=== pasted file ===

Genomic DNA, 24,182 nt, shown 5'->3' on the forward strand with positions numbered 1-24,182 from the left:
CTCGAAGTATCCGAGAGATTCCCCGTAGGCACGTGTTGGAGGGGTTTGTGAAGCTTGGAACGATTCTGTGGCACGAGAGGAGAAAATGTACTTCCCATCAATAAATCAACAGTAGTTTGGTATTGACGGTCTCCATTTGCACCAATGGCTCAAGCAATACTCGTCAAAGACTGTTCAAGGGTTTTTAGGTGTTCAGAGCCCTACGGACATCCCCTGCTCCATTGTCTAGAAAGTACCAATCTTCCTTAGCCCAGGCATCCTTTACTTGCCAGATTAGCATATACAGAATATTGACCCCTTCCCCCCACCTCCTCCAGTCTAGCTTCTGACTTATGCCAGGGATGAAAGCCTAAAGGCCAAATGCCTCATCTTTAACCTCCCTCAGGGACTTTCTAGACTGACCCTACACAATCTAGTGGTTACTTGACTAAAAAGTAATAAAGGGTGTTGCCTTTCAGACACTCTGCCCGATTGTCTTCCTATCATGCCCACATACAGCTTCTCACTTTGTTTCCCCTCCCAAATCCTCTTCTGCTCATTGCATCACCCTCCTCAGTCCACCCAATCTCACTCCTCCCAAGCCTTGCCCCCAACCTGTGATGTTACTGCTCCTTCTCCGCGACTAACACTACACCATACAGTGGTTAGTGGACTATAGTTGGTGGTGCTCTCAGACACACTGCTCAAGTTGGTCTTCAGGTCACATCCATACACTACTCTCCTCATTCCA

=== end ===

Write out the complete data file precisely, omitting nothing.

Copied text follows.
Genomic DNA, 24,182 nt, shown 5'->3' on the forward strand with positions numbered 1-24,182 from the left:
CTCGAAGTATCCGAGAGATTCCCCGTAGGCACGTGTTGGAGGGGTTTGTGAAGCTTGGAACGATTCTGTGGCACGAGAGGAGAAAATGTACTTCCCATCAATAAATCAACAGTAGTTTGGTATTGACGGTCTCCATTTGCACCAATGGCTCAAGCAATACTCGTCAAAGACTGTTCAAGGGTTTTTAGGTGTTCAGAGCCCTACGGACATCCCCTGCTCCATTGTCTAGAAAGTACCAATCTTCCTTAGCCCAGGCATCCTTTACTTGCCAGATTAGCATATACAGAATATTGACCCCTTCCCCCCACCTCCTCCAGTCTAGCTTCTGACTTATGCCAGGGATGAAAGCCTAAAGGCCAAATGCCTCATCTTTAACCTCCCTCAGGGACTTTCTAGACTGACCCTACACAATCTAGTGGTTACTTGACTAAAAAGTAATAAAGGGTGTTGCCTTTCAGACACTCTGCCCGATTGTCTTCCTATCATGCCCACATACAGCTTCTCACTTTGTTTCCCCTCCCAAATCCTCTTCTGCTCATTGCATCACCCTCCTCAGTCCACCCAATCTCACTCCTCCCAAGCCTTGCCCCCAACCTGTGATGTTACTGCTCCTTCTCCGCGACTAACACTACACCATACAGTGGTTAGTGGACTATAGTTGGTGGTGCTCTCAGACACACTGCTCAAGTTGGTCTTCAGGTCACATCCATACACTACTCTCCTCATTCCA